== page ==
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Estate Administration

When a person passes away, their estate needs to be administered. Estate administration is generally in the form of either a Probate or a Trust Administration. 

Use the calculator to see how much an estate can save by having a plan in place to avoid probate:

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Probate and Trust Administration

When a family member or loved one passes away, the grieving process is often made more difficult by the need to take care of practical matters. In addition to making funeral arrangements and handling other miscellaneous items, the person may have left behind a house, personal property, bank accounts, or other assets that need to be addressed. Depending on the size, value, and complexity of the decedent's assets, this process can be relatively easy or very complicated and time consuming.

Generally, there are 2 primary routes the administration can take:

  • Probate: If the person who died left assets valued at over $150,000 (and did not have a living trust), the estate must go through the court-supervised probate process. Here, a personal representative will be appointed to handle all the aspects of probate: marshalling the assets, having them appraised, paying estate debts and taxes, and distributing what is left to the beneficiaries or heirs.
  • Trust administration: If the decedent had a trust, the property held in the trust is generally administered according to the terms of the trust, outside of probate court (but still subject to the rules of the probate code). Instead of a personal representative, the named trustee is responsible for managing trust assets and carrying out the trust terms for the beneficiaries.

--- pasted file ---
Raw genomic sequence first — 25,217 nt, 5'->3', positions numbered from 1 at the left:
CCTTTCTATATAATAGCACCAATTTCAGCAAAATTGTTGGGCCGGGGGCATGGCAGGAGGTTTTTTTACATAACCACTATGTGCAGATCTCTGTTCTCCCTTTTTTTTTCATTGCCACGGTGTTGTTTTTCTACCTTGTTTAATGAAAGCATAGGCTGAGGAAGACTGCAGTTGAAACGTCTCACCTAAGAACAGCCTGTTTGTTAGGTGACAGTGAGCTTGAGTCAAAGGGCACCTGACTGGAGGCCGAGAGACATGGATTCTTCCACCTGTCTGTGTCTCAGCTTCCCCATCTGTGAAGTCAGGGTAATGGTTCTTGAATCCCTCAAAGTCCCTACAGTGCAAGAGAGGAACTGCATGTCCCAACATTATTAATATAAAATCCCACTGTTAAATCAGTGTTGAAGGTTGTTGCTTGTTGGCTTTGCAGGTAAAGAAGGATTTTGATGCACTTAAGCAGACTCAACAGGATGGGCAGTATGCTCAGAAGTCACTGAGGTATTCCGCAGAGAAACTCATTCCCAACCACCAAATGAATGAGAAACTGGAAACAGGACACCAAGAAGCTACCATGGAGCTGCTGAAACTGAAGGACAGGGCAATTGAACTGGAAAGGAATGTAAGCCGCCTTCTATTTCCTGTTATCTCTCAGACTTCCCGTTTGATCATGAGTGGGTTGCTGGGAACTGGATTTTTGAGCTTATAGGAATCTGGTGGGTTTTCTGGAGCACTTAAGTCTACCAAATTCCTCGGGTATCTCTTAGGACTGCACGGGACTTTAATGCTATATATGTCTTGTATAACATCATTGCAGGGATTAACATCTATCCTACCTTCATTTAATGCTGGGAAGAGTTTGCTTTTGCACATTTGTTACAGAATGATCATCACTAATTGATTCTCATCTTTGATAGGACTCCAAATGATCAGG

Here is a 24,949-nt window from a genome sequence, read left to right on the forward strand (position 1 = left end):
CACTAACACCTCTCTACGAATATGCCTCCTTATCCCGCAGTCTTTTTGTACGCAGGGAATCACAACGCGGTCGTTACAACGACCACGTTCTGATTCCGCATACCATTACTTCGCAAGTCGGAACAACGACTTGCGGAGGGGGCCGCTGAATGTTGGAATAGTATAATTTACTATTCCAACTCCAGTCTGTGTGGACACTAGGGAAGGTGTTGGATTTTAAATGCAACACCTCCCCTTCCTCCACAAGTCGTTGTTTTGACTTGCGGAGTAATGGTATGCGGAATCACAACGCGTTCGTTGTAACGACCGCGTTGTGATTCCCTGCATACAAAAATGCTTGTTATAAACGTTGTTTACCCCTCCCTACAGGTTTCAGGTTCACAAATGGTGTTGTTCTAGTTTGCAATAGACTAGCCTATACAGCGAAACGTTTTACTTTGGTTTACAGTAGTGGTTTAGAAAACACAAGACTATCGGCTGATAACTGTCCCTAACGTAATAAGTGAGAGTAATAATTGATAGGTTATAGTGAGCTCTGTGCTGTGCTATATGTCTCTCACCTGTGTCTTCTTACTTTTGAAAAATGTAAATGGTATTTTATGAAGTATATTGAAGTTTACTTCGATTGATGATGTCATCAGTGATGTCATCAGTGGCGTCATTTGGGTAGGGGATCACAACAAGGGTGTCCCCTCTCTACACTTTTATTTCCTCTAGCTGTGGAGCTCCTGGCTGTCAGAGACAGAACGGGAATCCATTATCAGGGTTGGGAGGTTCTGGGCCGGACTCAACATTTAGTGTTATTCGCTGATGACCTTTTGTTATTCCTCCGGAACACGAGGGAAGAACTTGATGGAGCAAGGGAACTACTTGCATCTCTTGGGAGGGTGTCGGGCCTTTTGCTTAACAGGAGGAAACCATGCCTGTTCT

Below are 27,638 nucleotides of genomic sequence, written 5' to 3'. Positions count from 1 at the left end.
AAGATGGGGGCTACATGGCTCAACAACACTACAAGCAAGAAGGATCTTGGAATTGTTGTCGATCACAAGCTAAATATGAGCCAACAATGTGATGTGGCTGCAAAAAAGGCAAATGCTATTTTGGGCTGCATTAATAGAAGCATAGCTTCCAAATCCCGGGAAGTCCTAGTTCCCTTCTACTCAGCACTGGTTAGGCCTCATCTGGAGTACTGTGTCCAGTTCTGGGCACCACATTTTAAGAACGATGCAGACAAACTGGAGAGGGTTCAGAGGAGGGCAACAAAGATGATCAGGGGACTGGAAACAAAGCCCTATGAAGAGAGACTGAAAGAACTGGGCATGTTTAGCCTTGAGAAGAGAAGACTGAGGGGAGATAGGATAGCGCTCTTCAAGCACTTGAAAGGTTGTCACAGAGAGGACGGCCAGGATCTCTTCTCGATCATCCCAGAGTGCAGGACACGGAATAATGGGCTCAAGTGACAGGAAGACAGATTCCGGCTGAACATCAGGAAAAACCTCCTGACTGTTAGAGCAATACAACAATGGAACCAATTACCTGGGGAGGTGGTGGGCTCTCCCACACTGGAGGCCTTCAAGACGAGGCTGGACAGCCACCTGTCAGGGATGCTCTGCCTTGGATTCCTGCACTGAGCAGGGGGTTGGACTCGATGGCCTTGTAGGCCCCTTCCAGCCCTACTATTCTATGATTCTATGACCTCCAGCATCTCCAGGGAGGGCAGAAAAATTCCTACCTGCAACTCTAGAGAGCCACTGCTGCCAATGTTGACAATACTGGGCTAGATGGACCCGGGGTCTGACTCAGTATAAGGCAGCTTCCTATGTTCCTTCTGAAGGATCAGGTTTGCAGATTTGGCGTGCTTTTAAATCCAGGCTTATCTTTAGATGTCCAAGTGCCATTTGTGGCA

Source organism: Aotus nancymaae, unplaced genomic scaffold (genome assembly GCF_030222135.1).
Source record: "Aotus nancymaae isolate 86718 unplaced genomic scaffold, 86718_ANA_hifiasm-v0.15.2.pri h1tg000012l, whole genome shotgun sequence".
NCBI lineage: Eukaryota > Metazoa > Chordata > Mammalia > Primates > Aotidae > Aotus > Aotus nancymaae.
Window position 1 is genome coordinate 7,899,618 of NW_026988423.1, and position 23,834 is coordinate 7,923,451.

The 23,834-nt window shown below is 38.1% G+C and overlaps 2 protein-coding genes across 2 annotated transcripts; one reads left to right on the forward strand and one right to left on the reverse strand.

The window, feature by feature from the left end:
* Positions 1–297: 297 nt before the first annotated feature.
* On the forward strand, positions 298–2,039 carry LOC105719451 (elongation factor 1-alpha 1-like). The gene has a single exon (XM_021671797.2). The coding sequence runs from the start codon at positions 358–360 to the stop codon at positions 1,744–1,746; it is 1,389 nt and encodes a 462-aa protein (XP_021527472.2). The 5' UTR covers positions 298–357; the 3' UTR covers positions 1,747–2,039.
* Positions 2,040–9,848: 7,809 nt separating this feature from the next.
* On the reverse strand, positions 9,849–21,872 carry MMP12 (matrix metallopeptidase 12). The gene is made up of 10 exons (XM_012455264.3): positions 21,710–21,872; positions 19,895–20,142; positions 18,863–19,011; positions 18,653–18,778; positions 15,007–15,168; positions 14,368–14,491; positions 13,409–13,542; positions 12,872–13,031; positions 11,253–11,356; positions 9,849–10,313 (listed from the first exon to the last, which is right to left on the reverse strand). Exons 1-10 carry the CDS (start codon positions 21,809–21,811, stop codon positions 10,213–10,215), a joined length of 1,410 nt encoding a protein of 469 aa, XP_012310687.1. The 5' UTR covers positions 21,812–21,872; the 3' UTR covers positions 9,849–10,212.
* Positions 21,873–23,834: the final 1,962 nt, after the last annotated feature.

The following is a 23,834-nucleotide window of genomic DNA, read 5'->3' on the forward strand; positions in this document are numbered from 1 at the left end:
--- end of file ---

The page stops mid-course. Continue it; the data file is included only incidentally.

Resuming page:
For both probate and trust administration, how smoothly the process goes will depend on many factors:

  • What type of estate planning was done (if any);
  • The type of property and complexity of the estate;
  • How well the family members get along;
  • Whether someone contests the will or trust; and
  • Most importantly, how skilled and responsible the personal administrator or trustee is.

The person responsible for handling the administration process has the largest burden. He or she must comply with all probate rules (and terms of the trust), and make sure assets are responsibly managed and get to the right people. The trustee or personal representative may be held personally responsible for mismanaging the assets or the administration process.

Helix Law Firm can help with probate or trust administration

We can walk you through the probate or trust administration process and help you avoid complications, so you can focus on moving on with your life.

If you're interested in learning more about how Helix can help, please call us at (619) 567-4447 to schedule a free consultation.

Helix Law Firm Is Here for You

At Helix Law Firm, we focus on Wills, Trusts, & Probate, Business Law, and Real Estate Law. We are here to listen to you and help you navigate the legal system.

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Helix Law Firm is committed to answering your questions about estate planning.

We'll gladly discuss your situation with you at your convenience. Contact us today to schedule an appointment.